WASHINGTON — The Federal Housing Finance Agency is sticking to its schedule and moving quickly to finalize proposed financial requirements for nonbank firms that service Fannie Mae and Freddie Mac loans.

"FHFA is collecting extensive feedback on the proposed guidelines and we expect to finalize these requirements in the next month or so," FHFA Deputy Director Sandra Thompson said Thursday.

The agency issued its proposed minimum eligibility requirements for mortgage servicers on Jan. 30, saying it intended to finalize the plan in the second quarter with a six-month implementation timeline after that.

Speaking at a Women in Housing and Finance event, Thompson noted that FHFA is seeing increasing transfers of mortgage servicing from banks and credit unions to nonbank servicers. 

"While FHFA does not regulate servicers directly, it is crucial to clearly define and communicate servicer eligibility requirements," she said.

As proposed, Fannie and Freddie servicers would have to meet minimum net worth, capital and liquidity requirements.

"Stronger standards will help reduce market uncertainty," about the financial wherewithal of Fannie and Freddie servicers, Thompson said.

Following her speech, Thompson was asked about the strong demand for multifamily loans this year and concerns about FHFA's cap on the government-sponsored enterprises' multifamily business.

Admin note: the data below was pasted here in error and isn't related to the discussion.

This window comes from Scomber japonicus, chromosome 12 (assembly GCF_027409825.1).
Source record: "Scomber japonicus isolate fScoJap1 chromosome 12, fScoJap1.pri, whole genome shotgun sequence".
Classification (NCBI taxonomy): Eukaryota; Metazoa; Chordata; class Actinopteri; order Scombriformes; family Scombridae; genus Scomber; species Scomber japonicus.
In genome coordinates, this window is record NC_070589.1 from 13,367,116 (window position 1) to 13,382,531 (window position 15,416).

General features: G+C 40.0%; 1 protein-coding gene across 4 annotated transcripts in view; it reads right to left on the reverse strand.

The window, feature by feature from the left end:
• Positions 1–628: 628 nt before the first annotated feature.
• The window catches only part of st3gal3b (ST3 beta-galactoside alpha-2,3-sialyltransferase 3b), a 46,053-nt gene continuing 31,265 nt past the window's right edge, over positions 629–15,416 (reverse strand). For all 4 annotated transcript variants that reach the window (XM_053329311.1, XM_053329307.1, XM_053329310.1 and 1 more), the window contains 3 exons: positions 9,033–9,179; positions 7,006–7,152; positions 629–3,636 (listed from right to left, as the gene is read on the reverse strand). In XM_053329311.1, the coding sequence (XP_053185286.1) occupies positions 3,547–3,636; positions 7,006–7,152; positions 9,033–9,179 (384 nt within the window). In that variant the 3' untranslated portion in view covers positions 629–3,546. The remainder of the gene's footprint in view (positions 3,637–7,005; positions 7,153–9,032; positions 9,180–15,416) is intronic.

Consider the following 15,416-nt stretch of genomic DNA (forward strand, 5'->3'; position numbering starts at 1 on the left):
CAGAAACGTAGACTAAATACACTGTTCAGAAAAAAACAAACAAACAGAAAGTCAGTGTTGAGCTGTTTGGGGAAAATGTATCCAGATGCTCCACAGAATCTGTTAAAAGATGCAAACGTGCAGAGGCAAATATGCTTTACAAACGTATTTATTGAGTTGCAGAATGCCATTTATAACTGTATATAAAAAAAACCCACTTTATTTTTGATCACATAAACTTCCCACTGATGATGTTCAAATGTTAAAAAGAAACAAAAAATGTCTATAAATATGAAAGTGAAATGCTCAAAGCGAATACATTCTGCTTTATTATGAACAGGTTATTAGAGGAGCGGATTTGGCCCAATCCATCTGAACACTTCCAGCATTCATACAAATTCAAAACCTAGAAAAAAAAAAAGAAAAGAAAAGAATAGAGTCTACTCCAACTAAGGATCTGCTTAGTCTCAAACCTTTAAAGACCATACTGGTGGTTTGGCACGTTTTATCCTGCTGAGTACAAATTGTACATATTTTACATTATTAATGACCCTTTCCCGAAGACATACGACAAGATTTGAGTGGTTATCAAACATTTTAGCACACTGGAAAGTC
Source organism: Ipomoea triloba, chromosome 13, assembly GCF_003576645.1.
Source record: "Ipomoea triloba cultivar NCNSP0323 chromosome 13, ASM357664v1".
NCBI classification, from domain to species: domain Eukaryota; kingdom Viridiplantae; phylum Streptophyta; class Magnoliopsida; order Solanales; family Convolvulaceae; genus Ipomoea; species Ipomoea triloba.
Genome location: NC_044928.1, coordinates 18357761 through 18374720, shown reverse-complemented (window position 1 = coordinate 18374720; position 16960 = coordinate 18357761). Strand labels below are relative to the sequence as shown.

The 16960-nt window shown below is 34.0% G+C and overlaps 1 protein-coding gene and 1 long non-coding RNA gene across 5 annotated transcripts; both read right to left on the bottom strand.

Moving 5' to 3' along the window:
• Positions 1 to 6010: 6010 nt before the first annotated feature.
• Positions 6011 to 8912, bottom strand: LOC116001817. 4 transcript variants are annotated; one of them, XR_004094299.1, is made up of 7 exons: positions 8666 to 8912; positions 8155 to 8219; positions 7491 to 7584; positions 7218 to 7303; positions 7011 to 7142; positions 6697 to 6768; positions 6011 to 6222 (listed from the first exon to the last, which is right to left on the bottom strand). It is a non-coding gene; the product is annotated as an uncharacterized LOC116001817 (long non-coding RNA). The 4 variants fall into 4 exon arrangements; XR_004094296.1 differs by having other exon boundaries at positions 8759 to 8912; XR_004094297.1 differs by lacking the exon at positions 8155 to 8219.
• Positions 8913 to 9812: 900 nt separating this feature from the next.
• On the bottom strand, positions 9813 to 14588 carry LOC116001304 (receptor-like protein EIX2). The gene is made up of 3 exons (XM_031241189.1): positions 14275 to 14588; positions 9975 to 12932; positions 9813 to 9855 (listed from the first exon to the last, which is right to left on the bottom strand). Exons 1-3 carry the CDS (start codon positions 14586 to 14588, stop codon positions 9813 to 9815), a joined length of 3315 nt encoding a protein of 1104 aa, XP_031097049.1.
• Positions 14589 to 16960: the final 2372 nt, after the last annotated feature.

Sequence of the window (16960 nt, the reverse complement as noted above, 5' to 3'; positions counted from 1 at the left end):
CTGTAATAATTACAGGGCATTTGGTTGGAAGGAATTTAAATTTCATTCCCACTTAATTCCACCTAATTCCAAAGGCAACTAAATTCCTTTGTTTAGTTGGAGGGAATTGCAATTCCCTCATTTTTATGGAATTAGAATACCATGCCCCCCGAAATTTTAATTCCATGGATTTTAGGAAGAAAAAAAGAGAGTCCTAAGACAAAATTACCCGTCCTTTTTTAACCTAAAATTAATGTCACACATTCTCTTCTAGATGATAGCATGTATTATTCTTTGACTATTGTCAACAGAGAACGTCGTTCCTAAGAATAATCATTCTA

Thompson indicated that FHFA is aware that demand might push Fannie or Freddie over the $30 billion cap before the end of the year. In the first quarter of 2015, Freddie has purchased $10 billion in multifamily loans.

"We are talking about this right now," she said. "We are very much aware of the issue and we are having internal discussions."

Under FHFA's 2015 Scorecard, Fannie and Freddie are expected to maintain the dollar volume of their multifamily business at or below $30 billion. Multifamily lenders are concerned this could lead to disruptions as the GSEs approach the limit later this year.

In 2014, Fannie purchased $28.6 in multifamily loans from lenders. However, certain multifamily loans involving small properties and manufactured housing rental communities are excluded from the cap.

Last year Freddie purchased $28.3 billion in multifamily loans, but $2.4 billion of the loans were not subject to the cap.

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